After spending over a week in the province of Corrientes, learning about the lives of cattle on a traditional grass-fed cattle ranch, I made plans to head south to the province of Santa Fe, to stay with Pablo’s brother’s family where I would learn about recent changes in cattle production. Pablo’s brother was to meet me in the town of Rio Quarto in the province of Cordoba, where he would take me to a cattle auction. Before I headed south, I made a detour to Iguazu Falls, a must see destination for most tourists in Argentina. After two sun filled days of sight-seeing at the falls, which I would call the Grand Canyon of waterfalls – they are so spectacular- I was happy I made the trek north.
Two busses and three days later Alejandro picked me up at the only youth hostel in Rio Quarto. Rio Quarto isn’t what I would call a tourist destination, but it looked like a nice place to live. On the bus into town, I observed children happily riding their horses down the residential streets on the outskirts of town. The town hosts two colleges, one of them a college of Agriculture. A short drive out of town and Alejandro and I were at the local Asociacion de AnGus annual cattle auction. This is where “cabaneros”, the breeders of pedigree Angus cattle, sell their bulls, cows, heifers and calves to the highest bidder. Since these “cabaneros” don’t raise cattle for the sole purpose of producing beef, they occupy their own niche in Argentina’s beef industry and their farms are called cabanas. These cabanas produce animals of such fine quality that their cattle’s genetic traits are considered to improve the breed. One of the reasons that Argentina’s carne (in Argentina this word applies specifically to beef) is on average better than other beef around the world is partly due to the close attention to the genetic quality of their animals. Argentina’s Angus cattle are so fine that breeders in the U.K. have imported bulls from Argentina to improve their herds. This is ironic because the Aberdeen Angus breed originated in Scotland.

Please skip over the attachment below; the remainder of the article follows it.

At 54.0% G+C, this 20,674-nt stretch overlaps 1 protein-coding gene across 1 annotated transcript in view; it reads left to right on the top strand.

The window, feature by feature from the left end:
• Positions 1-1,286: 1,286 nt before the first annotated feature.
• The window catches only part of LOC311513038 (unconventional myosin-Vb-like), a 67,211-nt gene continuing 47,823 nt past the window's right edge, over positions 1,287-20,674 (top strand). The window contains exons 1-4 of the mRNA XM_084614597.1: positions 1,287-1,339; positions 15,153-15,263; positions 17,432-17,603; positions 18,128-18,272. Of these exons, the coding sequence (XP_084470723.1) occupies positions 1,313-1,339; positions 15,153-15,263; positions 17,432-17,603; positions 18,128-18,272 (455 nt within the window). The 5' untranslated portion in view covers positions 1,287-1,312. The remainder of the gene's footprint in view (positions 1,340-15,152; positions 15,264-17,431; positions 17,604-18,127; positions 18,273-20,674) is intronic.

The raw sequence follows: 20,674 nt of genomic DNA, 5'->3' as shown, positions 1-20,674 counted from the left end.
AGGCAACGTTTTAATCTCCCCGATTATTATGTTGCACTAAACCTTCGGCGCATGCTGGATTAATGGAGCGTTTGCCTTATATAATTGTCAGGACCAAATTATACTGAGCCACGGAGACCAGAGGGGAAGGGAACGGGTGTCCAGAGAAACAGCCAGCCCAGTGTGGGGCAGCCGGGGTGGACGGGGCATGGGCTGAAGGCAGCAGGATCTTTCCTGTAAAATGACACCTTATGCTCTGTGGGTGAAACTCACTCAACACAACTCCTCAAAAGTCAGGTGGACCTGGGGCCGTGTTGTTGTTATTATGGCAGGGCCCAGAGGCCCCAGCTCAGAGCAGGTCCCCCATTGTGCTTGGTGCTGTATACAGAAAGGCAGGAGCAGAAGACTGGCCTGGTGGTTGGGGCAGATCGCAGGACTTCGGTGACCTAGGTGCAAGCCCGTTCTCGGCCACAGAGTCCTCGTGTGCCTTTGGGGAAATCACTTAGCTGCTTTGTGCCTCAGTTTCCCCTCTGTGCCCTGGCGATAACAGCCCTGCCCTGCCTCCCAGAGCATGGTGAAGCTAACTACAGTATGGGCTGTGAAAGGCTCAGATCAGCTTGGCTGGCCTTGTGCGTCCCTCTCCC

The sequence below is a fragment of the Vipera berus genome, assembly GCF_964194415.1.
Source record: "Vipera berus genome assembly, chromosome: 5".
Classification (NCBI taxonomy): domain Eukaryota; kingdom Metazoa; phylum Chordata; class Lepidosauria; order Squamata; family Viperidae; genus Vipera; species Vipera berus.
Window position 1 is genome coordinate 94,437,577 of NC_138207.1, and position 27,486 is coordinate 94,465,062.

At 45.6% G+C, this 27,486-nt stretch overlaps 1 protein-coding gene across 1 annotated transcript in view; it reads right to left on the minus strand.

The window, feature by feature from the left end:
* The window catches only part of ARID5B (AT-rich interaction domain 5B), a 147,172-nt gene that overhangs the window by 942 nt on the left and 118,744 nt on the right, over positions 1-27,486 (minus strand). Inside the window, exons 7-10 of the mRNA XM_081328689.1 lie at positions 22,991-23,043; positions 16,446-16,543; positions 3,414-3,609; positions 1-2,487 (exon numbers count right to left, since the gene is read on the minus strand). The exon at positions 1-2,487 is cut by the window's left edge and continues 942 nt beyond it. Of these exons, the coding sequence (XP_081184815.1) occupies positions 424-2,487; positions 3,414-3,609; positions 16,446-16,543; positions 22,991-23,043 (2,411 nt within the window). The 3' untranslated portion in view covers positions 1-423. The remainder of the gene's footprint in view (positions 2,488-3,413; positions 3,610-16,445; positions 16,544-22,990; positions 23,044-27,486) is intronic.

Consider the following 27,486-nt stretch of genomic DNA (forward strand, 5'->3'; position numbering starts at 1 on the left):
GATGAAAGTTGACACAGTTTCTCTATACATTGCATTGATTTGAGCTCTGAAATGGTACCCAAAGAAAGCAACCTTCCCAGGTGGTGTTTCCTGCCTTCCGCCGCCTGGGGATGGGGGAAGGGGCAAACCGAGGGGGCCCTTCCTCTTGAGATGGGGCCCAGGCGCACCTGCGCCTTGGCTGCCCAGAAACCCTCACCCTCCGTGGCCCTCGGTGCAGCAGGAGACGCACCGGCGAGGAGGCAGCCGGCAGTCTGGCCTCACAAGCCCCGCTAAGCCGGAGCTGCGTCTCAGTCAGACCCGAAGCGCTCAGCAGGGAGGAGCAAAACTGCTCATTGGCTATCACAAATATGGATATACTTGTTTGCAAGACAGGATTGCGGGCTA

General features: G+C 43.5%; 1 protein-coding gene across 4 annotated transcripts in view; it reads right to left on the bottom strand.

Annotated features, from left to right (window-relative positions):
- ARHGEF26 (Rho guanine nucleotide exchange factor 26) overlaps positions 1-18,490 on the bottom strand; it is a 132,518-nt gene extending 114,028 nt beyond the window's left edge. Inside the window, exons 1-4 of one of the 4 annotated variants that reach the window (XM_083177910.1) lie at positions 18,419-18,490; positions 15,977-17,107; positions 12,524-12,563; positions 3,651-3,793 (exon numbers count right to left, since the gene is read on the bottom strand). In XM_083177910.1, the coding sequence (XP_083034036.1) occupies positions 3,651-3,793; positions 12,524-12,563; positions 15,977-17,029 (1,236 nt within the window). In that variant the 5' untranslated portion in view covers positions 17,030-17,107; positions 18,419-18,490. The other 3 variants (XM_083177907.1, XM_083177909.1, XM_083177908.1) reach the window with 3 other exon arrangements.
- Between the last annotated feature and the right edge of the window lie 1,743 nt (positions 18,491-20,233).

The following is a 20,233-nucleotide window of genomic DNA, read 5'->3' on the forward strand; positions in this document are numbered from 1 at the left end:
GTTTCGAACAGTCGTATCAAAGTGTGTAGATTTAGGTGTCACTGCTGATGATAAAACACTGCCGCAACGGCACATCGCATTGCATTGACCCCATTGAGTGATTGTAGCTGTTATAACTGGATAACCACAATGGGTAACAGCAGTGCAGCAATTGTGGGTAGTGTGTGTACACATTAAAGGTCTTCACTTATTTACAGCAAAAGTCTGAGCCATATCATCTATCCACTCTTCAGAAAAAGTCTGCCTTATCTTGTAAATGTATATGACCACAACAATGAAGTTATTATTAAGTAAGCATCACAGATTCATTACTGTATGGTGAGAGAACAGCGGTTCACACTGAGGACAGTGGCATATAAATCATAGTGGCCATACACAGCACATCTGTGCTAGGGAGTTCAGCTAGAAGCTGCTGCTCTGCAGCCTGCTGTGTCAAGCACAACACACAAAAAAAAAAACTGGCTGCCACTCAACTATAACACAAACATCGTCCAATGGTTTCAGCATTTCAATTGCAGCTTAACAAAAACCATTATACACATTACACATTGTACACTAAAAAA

Though the Aberdeen Angus originated in Scotland it has flourished in the United States and Argentina as a popular breed of beef cattle. In fact, Angus isn’t merely a breed, it is a brand – and not a brand as in an identification mark on a cowhide – rather a brand name, a commodity in the marketplace of meat. I know this personally because I worked for many years at a TexMex restaurant that exclusively served 100% Angus flank steak. This year McDonald’s launched an Angus beef 1/3 pounder hamburger product and add campaign. I saw the same bill boards for McDonald’s Angus burgers in my hometown of Fort Collins, Colorado and downtown Buenos Aires – both cities near big beef producing areas.